Recently Signed Tax Reform Bill
The President has signed the Tax Cuts and Reform Bill, which among other things changes the treatment of the “carried interest” allocable to most hedge fund managers (typically 20%). It provides that long term capital gain treatment within the manager’s carried interest generally will only be available with respect to gains from assets held for at least three years. Depending on the applicable fund’s tax circumstances and so long as any action is consistent with that fund’s investment strategy and the manager’s fiduciary duty obligations, a fund manager may want to consider having its fund sell positions, distribute securities in kind or convert some of the manager’s general partner interest in its fund to a limited partner interest before the end of 2017. Managers should also consider whether to change what type of entity the management company is for tax purposes (i.e. partnerships, C corporations or S corporations), and whether it should be charging the carried interest as a profits allocation or as a straightforward fee.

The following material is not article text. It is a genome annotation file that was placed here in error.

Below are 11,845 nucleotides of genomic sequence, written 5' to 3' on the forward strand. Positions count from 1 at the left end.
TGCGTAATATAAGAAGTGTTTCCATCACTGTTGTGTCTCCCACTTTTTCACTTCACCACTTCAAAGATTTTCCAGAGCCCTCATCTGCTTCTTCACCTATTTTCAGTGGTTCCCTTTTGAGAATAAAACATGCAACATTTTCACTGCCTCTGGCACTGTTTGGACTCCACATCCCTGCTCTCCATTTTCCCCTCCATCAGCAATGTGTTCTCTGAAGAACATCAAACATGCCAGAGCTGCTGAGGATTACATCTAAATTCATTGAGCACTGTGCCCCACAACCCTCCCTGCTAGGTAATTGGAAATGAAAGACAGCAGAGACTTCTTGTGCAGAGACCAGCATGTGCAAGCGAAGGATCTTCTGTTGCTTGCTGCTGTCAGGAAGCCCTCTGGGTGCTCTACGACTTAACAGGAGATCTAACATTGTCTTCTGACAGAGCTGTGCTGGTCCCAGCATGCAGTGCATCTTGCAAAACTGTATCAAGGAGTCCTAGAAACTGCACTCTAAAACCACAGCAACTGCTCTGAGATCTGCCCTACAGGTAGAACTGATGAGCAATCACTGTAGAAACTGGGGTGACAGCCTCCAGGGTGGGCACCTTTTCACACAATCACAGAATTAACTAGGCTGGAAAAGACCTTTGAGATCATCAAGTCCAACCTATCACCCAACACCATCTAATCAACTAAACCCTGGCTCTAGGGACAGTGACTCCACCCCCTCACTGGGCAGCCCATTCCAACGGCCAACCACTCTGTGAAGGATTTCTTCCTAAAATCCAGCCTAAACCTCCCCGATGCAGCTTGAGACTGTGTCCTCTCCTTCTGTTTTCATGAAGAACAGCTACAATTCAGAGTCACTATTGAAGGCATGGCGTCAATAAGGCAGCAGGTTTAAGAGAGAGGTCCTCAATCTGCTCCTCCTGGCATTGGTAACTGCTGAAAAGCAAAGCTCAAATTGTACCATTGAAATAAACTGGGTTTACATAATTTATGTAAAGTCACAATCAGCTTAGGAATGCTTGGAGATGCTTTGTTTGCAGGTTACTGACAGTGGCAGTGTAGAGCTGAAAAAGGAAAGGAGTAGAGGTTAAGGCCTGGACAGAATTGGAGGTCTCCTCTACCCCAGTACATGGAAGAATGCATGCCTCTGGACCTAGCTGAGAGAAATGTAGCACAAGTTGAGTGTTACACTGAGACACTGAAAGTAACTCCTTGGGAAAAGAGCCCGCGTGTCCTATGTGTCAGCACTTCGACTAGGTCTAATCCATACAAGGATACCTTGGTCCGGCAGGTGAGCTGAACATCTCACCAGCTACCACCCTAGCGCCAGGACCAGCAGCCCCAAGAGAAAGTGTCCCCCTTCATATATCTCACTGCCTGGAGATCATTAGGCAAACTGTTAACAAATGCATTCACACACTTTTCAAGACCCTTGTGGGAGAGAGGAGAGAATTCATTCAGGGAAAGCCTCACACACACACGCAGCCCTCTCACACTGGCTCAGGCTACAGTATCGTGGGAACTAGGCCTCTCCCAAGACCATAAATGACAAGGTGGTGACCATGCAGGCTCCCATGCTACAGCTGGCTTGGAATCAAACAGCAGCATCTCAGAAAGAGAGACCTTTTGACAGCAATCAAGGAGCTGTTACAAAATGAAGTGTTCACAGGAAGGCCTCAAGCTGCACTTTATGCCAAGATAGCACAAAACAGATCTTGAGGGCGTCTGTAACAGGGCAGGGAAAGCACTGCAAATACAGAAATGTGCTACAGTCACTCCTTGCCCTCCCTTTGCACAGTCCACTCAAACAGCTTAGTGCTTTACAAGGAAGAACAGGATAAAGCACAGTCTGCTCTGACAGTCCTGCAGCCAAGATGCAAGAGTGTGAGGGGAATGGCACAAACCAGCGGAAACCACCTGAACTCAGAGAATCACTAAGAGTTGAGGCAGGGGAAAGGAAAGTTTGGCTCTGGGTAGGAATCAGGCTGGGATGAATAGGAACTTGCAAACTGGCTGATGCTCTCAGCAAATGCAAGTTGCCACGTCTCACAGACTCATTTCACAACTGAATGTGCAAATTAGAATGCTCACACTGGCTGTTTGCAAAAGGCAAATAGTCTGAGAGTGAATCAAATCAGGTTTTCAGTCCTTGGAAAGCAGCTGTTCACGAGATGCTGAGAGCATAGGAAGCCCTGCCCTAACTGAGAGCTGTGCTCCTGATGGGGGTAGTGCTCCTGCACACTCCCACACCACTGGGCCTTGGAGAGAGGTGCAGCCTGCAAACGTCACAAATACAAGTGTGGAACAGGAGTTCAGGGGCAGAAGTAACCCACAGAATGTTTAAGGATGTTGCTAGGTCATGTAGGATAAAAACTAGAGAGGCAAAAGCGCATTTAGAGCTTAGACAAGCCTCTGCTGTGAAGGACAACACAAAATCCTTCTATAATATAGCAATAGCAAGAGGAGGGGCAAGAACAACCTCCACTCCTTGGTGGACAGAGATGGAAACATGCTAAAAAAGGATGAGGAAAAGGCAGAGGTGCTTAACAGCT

Managers should consult us or their accountants or other tax advisors to determine if these or any other actions might be advisable before the year-end or early in 2018.
If you have any questions, please contact one of the attorneys in the Investment Funds & Advisers Group at Shartsis Friese LLP: John Broadhurst, Geoffrey Haynes, Carolyn Reiser, Neil Koren, Jim Frolik, Christina Hamilton, Joan Grant, Lyn Roberts or David Suozzi.
Previous letters to our investment advisory clients and friends and discussions of other topics relevant to private fund managers, investment advisers and private investment funds can be found at our insights page: www.sflaw.com/blog/investment-funds-advisers-insights.